Originally published April 2013.

Scottish Dirks

We have a guest writer this month. A friend, Joseph D. Smith shared with me an article along he wrote some time ago along with a couple illustrations. His knowledge on the topic comes from not just book research, but also from some personal experience hand-forging dirks and other knives.

Origin, Development and Decline of the Scottish Dirk

The dirk was not just a tool to the Highlanders, but also a cultural artifact. For instance, “when a group of men wanted to bind themselves to some desperate venture, they swore on a dirk, and the penalty for breaking the oath was to be stabbed with the dirk” –The Highland Dirk, by James W Everett, 1987.

In the beginning was the ballock knife. The earliest ballock knives from the 1300’s had large wooden knobs at the base of the hilt, making them somewhat phallic in appearance. However, the knobs served a purpose. They kept the wielder’s hand from slipping onto the blade since these knives did not have metal cross guards. Early ballock knives usually had single-edged blades of a triangular profile. By 1400 double-edged triangular blades were more common and by 1450 thick, narrow, armor piercing blades were widely preferred.

Right: Ballock knives based on examples found on Henry VIII’s ship the Mary Rose.

A Scottish drawing of a ship in the water.
Henry VIII’s ship the Mary Rose.

In England and Scotland, the wood or root of the box-tree (Buxus species) was often used for hilts. The wood is hard, fine grained and white; the root is gnarly and split-resistant and turns black on long exposure to air. It is also called “dudgeon-root”, and “dudgeon dagger is an English term for a ballock knife. In Scotland, ballock knives were sometimes also called dirks before the knife we now call a dirk appeared.

In spite of their simplicity, the early ballock knives were apparently commonly carried by knights. As the Middle Ages ground on, fancier and fancier ballock knives appeared for wealthy men. Plain wooden ones were still made for poorer folk, and in the 14th and 15th centuries, these knives were very common. In the 15th century the knobs on the knives lost their round shape and began to curve downward beside the blade. It became common to fit a curved metal plate to the bottom of the hilt, and decorative metal pommel caps began to come in as well. Further, the shape of the handle changed. One fashionable form flared out from the knobs into a large ribbed, trumpet-shaped cone. Another popular grip was straight sided, but octagonal, fluted or both.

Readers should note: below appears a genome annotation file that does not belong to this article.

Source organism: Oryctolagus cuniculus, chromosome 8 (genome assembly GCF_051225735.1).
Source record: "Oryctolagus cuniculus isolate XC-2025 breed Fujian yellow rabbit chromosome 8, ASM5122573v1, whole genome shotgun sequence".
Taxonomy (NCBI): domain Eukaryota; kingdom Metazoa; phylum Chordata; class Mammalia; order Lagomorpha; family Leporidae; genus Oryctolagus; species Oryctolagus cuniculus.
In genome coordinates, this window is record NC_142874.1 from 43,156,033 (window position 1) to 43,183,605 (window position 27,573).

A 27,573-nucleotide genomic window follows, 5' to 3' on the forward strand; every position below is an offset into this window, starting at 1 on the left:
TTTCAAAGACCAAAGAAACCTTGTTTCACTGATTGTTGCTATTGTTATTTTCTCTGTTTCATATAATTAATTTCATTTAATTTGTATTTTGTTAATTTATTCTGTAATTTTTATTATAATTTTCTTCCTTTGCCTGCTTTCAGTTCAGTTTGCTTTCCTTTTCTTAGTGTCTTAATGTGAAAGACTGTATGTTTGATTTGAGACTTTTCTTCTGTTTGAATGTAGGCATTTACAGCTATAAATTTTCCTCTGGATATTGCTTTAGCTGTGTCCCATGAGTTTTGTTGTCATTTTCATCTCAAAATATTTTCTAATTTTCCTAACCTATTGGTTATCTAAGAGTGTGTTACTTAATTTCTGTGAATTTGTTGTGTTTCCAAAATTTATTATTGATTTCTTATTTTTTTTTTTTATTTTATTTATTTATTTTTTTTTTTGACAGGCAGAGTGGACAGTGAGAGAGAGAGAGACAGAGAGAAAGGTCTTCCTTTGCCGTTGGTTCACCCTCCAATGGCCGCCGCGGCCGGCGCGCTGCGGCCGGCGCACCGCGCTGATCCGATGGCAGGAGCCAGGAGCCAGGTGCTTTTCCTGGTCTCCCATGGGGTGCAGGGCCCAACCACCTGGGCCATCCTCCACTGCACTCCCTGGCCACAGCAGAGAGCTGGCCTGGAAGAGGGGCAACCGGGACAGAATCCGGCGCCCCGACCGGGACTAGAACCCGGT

A row of Scottish dirks displayed on a white surface.
Scottish dirks displayed on a white surface.

The ballock knife drifted out of favor in continental Europe by the mid 1500’s, largely replaced by the quillion (cross-guard) dagger. In England and Scotland, a conservative form continued to be used past 1600. On this style of knife, the knobs had evolved into a more or less flat, semicircular section between the grip and blade.

Scottish dirks, a wooden sword, and a wooden axe on a black surface.
Later Dirks from Roughly 1650-1745

The dirk proper seems to have evolved from the late ballock knife, probably around the mid 1600’s. It differs from the late ballock knife mostly in having the semicircular section divided down the middle into a pair of “haunches”, and by the top of the hilt flaring abruptly into a short, wide, flat-topped cone. The early dirks had wooden handles. The grip was usually thin, short and cigar shaped, often carved with bands of Celtic knot-work in high relief. They almost always had brass plate on the pommel end, but not always on the blade end of the hilt. The tang of the blade passed completely through the hilt and the pommel plate, and was usually secured by a small decorative brass nut. On a few early dirks, the tang is split and peened (hammered) over.